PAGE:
Why the CE mark is called “Passport to Europe” for non-EU products
CE certificate is a new approach to European Union, mandatory for all member states, enacted through national legislation.
This law requires manufacturers to show CE mark on their products, packaging and accompanying documentation. In case of a new directive, the manufacturer is legally responsible for ensuring that the product meets the requirements of the directive and has CE marking. CE marking is an important measure that the EU has taken to establish a single market and promote economic development for member states. The objective of directives is to simplify the movement of goods into EU, aiming at the free movement of goods across Europe as more and more European countries plan to join EU.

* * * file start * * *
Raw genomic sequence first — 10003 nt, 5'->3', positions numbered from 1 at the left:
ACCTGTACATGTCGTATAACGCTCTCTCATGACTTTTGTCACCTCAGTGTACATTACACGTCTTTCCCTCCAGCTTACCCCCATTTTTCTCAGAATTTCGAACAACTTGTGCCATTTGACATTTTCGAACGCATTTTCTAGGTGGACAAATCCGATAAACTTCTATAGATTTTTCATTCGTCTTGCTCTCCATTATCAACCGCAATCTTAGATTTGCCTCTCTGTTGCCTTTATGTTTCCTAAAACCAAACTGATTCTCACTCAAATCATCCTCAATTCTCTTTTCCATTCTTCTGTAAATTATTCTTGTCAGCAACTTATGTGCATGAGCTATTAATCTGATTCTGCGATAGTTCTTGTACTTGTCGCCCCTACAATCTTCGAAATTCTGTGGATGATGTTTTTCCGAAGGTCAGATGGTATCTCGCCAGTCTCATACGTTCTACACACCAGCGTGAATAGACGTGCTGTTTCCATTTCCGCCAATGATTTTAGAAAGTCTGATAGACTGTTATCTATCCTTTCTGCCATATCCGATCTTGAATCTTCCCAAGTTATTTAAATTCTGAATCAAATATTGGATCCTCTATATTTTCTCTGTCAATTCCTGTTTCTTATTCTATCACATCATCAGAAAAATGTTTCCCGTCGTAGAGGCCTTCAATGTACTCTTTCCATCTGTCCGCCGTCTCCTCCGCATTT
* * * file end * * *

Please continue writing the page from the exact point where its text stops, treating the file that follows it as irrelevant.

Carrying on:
Therefore, European Commission has referred to CE marking as a “passport” which allows products to be freely moved in a single EU market. Regularly, consumers will consider CE marking on a product as a sign of suitability in order to set minimum standards, ensuring minimum safety of the product circulated in EU common market. For consumers, CE mark is a symbol of safety. As a manufacturer exporting to the EU, CE certificate is mandatory, worth more than millions of dollars for television advertising. However, many non-EU exporters still do not know or see the benefits and importance of CE marking in getting access to EFTA & EU markets.